Tue, 04.07.2017

    Supplier Development

    Prof. Dr. Jürgen Pannek

    LogDynamics, Universität Bremen, Germany

    For many years, companies have been outsourcing activities, which are not at the heart of the goal of the company. Yet, they still require respective products. Since the outsourced activities are not highly profitable, the new companies cannot invest a lot of resources into improving these products. For other suppliers, a similar situation is observed especially if large OEMs are at the end of the supply chain.
    To further improve the products of the OEMs, also the suppliers need to improve their components. To support this process, many companies like, e.g., Toyota, Boeing, Daimler, Volkswagen, Dell and Siemens used a variety of supplier development activities such as providing performance feedback, training suppliers' personnel, furnishing temporary on-site support to enhance further interaction, providing equipment and tool, and even dedicating capital resources to suppliers.
    While it is known from empirical studies that supplier development is a key factor to strengthen competitiveness of a supply chain, we face certain difficulties: For one, a supplier delivers parts not only to one OEM, but to possibly many of them. And secondly, supplier development requires a long term commitment of both parties. The latter reduces flexibility in the supply chain and thereby directly obstructs the flexibility goal of Industrie 4.0. In this course, we consider a coopetitve approach to deal with both issues at the same time.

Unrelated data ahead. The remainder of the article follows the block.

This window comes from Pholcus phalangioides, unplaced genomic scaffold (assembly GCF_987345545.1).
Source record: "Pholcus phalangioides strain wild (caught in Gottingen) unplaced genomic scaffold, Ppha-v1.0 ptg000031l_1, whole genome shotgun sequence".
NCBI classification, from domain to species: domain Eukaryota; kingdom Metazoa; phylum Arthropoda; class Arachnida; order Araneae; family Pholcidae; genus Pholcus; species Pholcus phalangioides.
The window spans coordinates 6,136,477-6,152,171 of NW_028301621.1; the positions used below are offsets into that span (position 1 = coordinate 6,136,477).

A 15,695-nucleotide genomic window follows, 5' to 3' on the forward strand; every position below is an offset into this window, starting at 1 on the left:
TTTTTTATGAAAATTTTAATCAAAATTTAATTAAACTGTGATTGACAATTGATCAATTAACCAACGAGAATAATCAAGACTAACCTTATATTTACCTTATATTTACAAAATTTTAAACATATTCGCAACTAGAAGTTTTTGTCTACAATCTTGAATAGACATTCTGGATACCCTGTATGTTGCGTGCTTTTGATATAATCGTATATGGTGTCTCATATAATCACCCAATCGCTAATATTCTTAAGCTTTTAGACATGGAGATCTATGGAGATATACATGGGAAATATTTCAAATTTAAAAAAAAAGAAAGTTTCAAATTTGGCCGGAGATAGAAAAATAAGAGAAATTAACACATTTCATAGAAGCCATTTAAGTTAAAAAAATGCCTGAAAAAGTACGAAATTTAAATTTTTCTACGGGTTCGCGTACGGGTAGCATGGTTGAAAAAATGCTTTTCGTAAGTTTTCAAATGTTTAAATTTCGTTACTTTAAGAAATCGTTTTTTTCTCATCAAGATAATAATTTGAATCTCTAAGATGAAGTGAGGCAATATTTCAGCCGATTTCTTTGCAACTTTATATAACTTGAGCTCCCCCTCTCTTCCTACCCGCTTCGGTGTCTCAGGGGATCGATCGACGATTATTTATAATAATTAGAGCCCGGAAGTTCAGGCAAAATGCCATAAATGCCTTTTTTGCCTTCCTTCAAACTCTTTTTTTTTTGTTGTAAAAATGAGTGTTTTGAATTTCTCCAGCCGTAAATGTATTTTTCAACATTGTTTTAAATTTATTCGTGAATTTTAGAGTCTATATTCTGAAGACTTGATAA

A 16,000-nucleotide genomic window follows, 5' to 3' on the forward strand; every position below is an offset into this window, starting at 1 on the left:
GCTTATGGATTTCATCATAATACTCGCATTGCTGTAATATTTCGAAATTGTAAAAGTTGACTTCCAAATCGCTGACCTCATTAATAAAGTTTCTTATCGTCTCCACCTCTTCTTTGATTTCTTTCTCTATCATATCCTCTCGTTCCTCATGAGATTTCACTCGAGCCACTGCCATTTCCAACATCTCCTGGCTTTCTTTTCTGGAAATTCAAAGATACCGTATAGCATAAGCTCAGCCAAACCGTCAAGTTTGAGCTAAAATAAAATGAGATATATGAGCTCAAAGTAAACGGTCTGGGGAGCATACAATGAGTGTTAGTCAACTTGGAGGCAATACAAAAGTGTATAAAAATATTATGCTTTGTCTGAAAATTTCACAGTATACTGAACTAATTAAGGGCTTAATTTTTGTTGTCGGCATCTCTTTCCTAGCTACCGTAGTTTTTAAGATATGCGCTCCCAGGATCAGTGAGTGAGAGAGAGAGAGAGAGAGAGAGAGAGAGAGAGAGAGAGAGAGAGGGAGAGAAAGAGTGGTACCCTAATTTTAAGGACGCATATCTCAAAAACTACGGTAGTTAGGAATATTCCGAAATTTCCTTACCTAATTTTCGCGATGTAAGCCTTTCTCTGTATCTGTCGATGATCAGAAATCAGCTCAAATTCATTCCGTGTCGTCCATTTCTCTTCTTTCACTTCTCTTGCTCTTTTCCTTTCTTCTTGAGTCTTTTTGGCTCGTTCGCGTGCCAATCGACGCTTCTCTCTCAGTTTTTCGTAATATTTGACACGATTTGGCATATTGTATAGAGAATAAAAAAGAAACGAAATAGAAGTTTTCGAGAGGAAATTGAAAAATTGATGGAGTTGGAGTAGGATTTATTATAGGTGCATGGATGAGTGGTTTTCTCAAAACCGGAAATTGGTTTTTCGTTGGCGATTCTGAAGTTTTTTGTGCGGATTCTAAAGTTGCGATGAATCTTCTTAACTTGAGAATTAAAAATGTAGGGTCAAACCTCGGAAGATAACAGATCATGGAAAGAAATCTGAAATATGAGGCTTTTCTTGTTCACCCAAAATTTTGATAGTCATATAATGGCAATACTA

Short profile
    Jürgen Pannek studies financial mathematics at the University of Bayreuth and the University of Warwick from 1999 to 2005. Thereafter, he worked as scientific assistant at the University of Bayreuth and completed his PhD thesis Receding Horizon Control: A Suboptimality based Approach in 2009. He continued working at the University of Bayreuth within the DFG priority program Control Theory of Digitally Networked Systems. In 2010 he received a PostDoc grant from the Germany Academy of Natural Sciences Leopoldina and continued his research at Curtin University of Technology Perth. After returning to Germany, he worked within the Faculty of Aerospace Engineering at the University of the Federal Armed Forces Munich, where he was responsible for the startup of the robotic laboratory. In February 2014, he took over the assistant professorship Dynamics in Logistics at the University of Bremen.